District launches initiative to expand and redesign arts education
Jacob Hernandez first picked up a trumpet as a child, and his father tried to teach him how to play. When Jacob went to Sheridan Elementary School, he was thrilled to find out that he could get trumpet lessons there.
That led to stints in several all-city student music ensembles, to Temple University to study music education, and ultimately to what he does now: He goes from school to school to teach brass instruments to students around the Philadelphia School District.
Hernandez told his story Tuesday, Oct. 17, at an event kicking off what the District is calling an "Arts & Creativity Framework" that tries to match up the city’s 450 arts organizations and institutions with city schools in a productive way.
Many partnerships already exist between schools and arts groups, but students wanted more opportunities, teachers wanted more training, and arts partners wanted better ways to make school connections.
So the District, with support from the Neubauer Family Foundation, spent 16 months studying existing partnerships and researching what schools and communities wanted.
The framework will not necessarily mean an additional monetary investment on the part of the District, which already spends $50 million on arts education.
William Hite, the superintendent for the Philadelphia School District, emphasized that national studies have consistently shown that students who participate in arts and music programs are significantly more likely to graduate from high school.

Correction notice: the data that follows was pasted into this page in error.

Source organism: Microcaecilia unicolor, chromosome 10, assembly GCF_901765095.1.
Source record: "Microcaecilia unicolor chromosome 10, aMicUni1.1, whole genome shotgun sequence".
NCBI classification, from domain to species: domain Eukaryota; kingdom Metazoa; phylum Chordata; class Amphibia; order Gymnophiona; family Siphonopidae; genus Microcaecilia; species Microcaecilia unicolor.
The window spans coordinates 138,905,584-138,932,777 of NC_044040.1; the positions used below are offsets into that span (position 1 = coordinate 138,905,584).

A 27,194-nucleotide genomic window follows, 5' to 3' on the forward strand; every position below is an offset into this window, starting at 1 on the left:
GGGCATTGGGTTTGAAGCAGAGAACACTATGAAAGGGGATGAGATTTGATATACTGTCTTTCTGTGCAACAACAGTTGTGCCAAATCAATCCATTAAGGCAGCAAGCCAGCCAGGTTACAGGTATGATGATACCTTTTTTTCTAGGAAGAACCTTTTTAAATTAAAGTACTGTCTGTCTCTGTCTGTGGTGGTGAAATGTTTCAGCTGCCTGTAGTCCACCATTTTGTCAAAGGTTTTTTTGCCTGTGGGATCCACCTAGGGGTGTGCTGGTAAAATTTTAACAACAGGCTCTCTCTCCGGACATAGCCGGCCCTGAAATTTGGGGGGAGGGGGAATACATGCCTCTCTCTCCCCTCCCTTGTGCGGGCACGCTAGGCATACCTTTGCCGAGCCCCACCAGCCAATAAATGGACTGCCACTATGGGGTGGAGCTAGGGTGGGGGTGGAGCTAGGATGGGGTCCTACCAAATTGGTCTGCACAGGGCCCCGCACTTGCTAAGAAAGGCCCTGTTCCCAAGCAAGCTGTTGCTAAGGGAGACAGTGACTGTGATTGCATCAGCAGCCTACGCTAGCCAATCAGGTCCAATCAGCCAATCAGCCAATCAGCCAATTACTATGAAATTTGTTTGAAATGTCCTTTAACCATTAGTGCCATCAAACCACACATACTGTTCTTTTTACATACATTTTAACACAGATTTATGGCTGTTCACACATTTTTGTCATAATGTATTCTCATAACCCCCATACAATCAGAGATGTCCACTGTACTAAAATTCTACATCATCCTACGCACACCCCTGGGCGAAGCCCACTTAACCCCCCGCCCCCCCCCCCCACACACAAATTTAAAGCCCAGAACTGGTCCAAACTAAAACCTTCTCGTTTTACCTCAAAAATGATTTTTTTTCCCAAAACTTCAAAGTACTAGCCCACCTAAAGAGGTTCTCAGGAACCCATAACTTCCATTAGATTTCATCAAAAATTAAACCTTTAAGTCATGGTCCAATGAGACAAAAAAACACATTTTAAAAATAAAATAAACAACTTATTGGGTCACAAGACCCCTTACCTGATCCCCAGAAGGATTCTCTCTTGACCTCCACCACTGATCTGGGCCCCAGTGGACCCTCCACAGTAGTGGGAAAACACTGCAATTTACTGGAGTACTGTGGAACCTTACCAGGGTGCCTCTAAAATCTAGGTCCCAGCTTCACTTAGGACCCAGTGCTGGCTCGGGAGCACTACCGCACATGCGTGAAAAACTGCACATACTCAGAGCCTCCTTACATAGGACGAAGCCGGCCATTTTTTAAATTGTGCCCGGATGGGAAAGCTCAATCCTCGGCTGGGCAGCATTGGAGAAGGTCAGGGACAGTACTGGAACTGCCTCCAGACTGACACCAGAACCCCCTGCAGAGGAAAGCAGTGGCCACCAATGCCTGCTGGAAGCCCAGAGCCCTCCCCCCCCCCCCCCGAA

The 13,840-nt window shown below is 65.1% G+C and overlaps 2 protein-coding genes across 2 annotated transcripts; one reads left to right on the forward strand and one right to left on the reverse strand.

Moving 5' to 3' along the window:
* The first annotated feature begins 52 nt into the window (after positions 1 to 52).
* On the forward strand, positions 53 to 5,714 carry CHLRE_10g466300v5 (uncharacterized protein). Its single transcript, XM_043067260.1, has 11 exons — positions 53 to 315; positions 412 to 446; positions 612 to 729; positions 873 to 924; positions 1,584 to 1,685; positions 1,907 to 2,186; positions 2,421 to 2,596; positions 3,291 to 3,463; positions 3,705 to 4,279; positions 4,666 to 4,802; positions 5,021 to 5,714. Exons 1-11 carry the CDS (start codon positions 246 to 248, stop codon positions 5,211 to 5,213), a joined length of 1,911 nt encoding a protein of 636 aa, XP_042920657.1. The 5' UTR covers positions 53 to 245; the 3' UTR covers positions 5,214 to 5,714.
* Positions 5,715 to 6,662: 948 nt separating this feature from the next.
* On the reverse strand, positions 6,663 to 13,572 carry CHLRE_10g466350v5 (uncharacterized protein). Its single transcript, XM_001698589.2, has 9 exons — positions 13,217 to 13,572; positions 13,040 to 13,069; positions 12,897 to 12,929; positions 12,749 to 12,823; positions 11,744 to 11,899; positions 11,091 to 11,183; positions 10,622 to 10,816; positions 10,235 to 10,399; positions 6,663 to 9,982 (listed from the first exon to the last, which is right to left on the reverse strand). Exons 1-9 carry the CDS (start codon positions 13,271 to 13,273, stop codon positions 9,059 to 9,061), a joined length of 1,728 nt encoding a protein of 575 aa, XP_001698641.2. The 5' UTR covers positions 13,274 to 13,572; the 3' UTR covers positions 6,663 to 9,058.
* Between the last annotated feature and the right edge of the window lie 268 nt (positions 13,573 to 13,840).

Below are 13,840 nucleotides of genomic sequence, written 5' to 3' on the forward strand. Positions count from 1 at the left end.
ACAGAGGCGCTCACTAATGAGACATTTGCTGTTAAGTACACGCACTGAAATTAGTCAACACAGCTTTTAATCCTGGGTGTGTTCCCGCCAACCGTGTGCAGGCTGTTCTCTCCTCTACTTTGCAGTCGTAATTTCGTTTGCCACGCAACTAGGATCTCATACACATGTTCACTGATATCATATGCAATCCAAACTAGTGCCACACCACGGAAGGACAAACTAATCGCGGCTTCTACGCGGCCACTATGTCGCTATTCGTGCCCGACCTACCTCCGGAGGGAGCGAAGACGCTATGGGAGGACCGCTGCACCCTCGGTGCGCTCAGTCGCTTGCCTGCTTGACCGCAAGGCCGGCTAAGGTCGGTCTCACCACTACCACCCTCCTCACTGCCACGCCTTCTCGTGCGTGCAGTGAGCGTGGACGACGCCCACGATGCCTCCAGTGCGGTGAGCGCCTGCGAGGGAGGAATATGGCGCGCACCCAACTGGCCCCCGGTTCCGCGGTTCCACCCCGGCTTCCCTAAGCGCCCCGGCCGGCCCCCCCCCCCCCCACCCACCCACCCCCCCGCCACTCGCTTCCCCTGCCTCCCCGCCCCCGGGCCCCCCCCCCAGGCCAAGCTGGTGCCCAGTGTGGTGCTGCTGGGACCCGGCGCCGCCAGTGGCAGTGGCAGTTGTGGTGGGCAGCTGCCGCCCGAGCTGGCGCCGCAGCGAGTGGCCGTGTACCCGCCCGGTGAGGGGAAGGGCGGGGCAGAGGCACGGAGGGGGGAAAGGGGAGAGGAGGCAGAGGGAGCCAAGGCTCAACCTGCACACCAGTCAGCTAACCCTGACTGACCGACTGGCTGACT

The District’s own research yielded new approaches, including redesigned arts classes, school-based arts planning teams, increased access to music and art classes for all elementary school students, more arts-related career pathways in high schools, and more integration of arts activities in reading, math, history and physical education courses, in addition to better alignment of partner organizations with schools.
The impetus for the initiative came from Frank Machos, the District’s director for music education, and Dan Berkowitz, who had been the director of educational outreach at the Philadelphia Orchestra.
City Councilwoman Helen Gym’s office had conducted a study of access to instrumental music teachers, like Hernandez. Fifty of the 51 schools that lacked such access had a higher than average percentage of students of color.
Now, according to District data, 90 percent of District schools offer at least one arts discipline and 60 percent have both an art teacher and a music teacher on-site.